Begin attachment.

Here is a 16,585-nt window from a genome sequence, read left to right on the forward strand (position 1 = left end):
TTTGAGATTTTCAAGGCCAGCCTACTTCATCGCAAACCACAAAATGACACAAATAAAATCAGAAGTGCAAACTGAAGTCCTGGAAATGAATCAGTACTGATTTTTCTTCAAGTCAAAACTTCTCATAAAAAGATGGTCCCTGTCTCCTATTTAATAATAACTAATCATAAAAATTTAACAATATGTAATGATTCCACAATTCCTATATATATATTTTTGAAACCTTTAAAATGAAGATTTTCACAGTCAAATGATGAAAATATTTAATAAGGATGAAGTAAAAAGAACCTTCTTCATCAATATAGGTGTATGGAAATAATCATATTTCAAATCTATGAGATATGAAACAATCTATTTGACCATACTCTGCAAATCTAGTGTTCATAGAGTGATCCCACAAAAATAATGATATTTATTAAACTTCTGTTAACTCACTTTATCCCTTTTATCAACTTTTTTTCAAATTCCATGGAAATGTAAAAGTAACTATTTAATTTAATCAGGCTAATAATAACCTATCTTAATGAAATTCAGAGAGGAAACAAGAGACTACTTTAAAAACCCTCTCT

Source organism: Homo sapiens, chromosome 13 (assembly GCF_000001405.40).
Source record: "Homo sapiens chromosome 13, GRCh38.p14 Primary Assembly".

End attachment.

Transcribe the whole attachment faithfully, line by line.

Here is a 16,585-nt window from a genome sequence, read left to right on the forward strand (position 1 = left end):
TTTGAGATTTTCAAGGCCAGCCTACTTCATCGCAAACCACAAAATGACACAAATAAAATCAGAAGTGCAAACTGAAGTCCTGGAAATGAATCAGTACTGATTTTTCTTCAAGTCAAAACTTCTCATAAAAAGATGGTCCCTGTCTCCTATTTAATAATAACTAATCATAAAAATTTAACAATATGTAATGATTCCACAATTCCTATATATATATTTTTGAAACCTTTAAAATGAAGATTTTCACAGTCAAATGATGAAAATATTTAATAAGGATGAAGTAAAAAGAACCTTCTTCATCAATATAGGTGTATGGAAATAATCATATTTCAAATCTATGAGATATGAAACAATCTATTTGACCATACTCTGCAAATCTAGTGTTCATAGAGTGATCCCACAAAAATAATGATATTTATTAAACTTCTGTTAACTCACTTTATCCCTTTTATCAACTTTTTTTCAAATTCCATGGAAATGTAAAAGTAACTATTTAATTTAATCAGGCTAATAATAACCTATCTTAATGAAATTCAGAGAGGAAACAAGAGACTACTTTAAAAACCCTCTCT

Source organism: Homo sapiens, chromosome 13 (assembly GCF_000001405.40).
Source record: "Homo sapiens chromosome 13, GRCh38.p14 Primary Assembly".